U.S. software maker Oracle’s share price has leapt by over 4% in the opening minutes of the Wall Street trading session after TikTok owner Bytedance shocked Wall Street by preferring its bid to a rival offer from Microsoft. Despite other companies, including Oracle and Twitter, being linked with deals for TikTok’s U.S., Canadian, Australian and New Zealand operations, Microsoft had been strong favourites to complete the deal.
Bytedance have yet to release an official statement but inside sources say that Oracle will be announced as TikTok’s new “trusted tech partner” in its North American and Antipodean markets. Microsoft for its part has confirmed that Bytedance has informed the company its offer won’t be accepted. The world’s 3rd most valuable company last night released a statement which read:
“Bytedance let us know today they would not be selling TikTok’s US operations to Microsoft. We are confident our proposal would have been good for TikTok’s users while protecting national security interests.”
Bytedance do not want to sell TikTok’s U.S. operations but have been left with no choice after the Donald Trump administration issued an executive order accusing the viral video-sharing app as a threat to national security. The accusation was based on Chinese legislation that obliges Chinese companies to hand data over to the country’s communist party rulers if asked to do so.
Bytedance denies the risk, pointing out that all data held on U.S.-based users is held between data centres in the USA and Singapore, not China, and therefor falls outside of the legislation’s jurisdiction. The Trump administrations argues legal technicalities would have little practical impact in a worst case scenario, with Bytedance’s Beijing-based owners and management at risk of imprisonment were they to refuse to comply with a direct order from the Chinese authorities.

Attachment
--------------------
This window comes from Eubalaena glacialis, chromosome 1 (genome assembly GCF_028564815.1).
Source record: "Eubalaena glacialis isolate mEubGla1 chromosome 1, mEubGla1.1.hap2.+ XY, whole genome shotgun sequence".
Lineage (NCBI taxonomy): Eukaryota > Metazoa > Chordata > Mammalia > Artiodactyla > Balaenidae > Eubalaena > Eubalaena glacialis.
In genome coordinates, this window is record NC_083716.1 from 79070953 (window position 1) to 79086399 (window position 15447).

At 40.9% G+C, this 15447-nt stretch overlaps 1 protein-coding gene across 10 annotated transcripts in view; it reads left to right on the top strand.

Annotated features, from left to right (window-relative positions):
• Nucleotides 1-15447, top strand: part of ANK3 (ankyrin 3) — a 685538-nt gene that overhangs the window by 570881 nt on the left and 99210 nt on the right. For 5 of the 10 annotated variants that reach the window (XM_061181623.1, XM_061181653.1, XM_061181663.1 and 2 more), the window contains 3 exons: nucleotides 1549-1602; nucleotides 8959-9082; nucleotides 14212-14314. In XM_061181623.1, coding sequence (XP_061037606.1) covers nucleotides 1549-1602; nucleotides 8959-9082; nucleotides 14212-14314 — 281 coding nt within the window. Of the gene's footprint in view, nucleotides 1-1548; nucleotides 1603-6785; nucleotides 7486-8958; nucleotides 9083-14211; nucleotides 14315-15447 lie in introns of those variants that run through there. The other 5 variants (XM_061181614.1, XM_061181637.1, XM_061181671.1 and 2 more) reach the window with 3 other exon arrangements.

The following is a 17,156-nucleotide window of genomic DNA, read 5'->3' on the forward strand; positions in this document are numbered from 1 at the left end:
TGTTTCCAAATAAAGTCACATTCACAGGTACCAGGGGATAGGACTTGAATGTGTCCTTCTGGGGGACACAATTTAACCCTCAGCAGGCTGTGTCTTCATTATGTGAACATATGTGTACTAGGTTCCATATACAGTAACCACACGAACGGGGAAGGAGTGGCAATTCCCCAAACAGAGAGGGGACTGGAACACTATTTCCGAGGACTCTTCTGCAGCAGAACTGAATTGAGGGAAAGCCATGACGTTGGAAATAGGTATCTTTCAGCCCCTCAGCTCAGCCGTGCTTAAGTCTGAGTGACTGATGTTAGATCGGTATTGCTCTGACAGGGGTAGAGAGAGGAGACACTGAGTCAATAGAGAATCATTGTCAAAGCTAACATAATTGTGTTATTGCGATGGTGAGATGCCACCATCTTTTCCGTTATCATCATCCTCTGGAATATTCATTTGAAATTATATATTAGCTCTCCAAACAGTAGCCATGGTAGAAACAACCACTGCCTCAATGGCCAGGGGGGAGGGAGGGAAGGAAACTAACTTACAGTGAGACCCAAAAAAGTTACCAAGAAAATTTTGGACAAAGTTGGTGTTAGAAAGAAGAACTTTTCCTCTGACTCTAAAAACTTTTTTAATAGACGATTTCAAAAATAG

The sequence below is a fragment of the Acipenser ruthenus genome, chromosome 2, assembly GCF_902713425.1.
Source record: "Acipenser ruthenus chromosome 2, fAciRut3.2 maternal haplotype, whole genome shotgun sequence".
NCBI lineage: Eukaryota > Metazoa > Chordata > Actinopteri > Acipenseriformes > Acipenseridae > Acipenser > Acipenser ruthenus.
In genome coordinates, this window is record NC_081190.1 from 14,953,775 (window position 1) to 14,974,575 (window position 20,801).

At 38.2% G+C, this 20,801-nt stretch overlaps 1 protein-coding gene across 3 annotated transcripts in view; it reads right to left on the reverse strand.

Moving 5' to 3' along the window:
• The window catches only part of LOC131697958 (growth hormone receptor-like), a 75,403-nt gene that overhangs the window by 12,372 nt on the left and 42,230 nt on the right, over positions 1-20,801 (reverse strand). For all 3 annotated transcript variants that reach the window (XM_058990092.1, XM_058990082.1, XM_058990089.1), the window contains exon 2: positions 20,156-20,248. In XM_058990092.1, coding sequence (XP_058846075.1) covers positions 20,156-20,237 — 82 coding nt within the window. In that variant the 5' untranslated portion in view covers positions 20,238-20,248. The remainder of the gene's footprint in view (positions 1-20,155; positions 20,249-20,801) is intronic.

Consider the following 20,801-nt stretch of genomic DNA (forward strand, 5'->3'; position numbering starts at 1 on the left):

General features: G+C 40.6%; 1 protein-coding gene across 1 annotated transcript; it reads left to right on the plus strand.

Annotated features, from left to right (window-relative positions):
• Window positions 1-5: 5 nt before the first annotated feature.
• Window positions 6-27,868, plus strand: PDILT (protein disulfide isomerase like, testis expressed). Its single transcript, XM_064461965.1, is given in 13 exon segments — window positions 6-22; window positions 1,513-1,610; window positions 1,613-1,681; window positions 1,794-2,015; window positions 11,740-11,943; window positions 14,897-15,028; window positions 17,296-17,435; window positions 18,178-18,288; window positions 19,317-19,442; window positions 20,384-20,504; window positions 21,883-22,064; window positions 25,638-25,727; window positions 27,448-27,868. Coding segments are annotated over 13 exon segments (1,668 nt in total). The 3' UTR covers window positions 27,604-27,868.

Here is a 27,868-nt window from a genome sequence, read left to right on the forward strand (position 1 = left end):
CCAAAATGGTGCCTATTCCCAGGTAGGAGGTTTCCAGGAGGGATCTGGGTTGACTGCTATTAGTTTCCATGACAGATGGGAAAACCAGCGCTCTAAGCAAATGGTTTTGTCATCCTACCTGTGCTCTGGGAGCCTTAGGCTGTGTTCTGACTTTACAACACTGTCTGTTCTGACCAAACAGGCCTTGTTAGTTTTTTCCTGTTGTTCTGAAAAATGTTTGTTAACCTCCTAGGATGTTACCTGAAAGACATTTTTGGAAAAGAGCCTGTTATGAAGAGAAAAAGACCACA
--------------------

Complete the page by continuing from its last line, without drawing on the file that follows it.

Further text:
Trump ordered Bytedance sell its US operations to an American buyer by early November or be banned from the country. The order also said any U.S. company still involved in commercial arrangements with TikTok after the deadline had passed would be prosecuted. There is general suspicion the order was more influenced by the ongoing trade war between the U.S. and China than genuine security concerns. TikTok has been downloaded 2 billion times globally and is the first Chinese-owned app to become a global hit.
Oracle is far from an obvious partner for a smash hit social media app based on user-generated video content. The software maker is best known for its enterprise-level business solutions. But its trump card, pardon the pun, may be that the company is chaired by Larry Ellison, who is one of the few powers in the U.S. big tech sector to openly support President Trump.
There will certainly be gossip that Trump-supporting management swung the deal in Oracle’s favour, but perhaps more influential is that the deal looks like it will be a watered-down version of an actual sale of U.S. operations. Sources familiar with negotiations say an agreement has been brokered with the Trump administration allowing Bytedance to retain ownership of the U.S., Canadian, Australian and New Zealand unit with Oracle acting as outsourced management and storage of data generated by American users.
Oracle’s ownership status is now expected to amount to no more than a minority stake in TikTok’s U.S unit. But it will also be a major fillip for Oracle’s cloud computing business to secure TikTok as a client.
Bytedance and Oracle both declined to comment on the rumours but announcements confirming the proposed deal are expected either later today or before the end of the week.
This article is for information purposes only.
Please remember that financial investments may rise or fall and past performance does not guarantee future performance in respect of income or capital growth; you may not get back the amount you invested.
There is no obligation to purchase anything but, if you decide to do so, you are strongly advised to consult a professional adviser before making any investment decisions.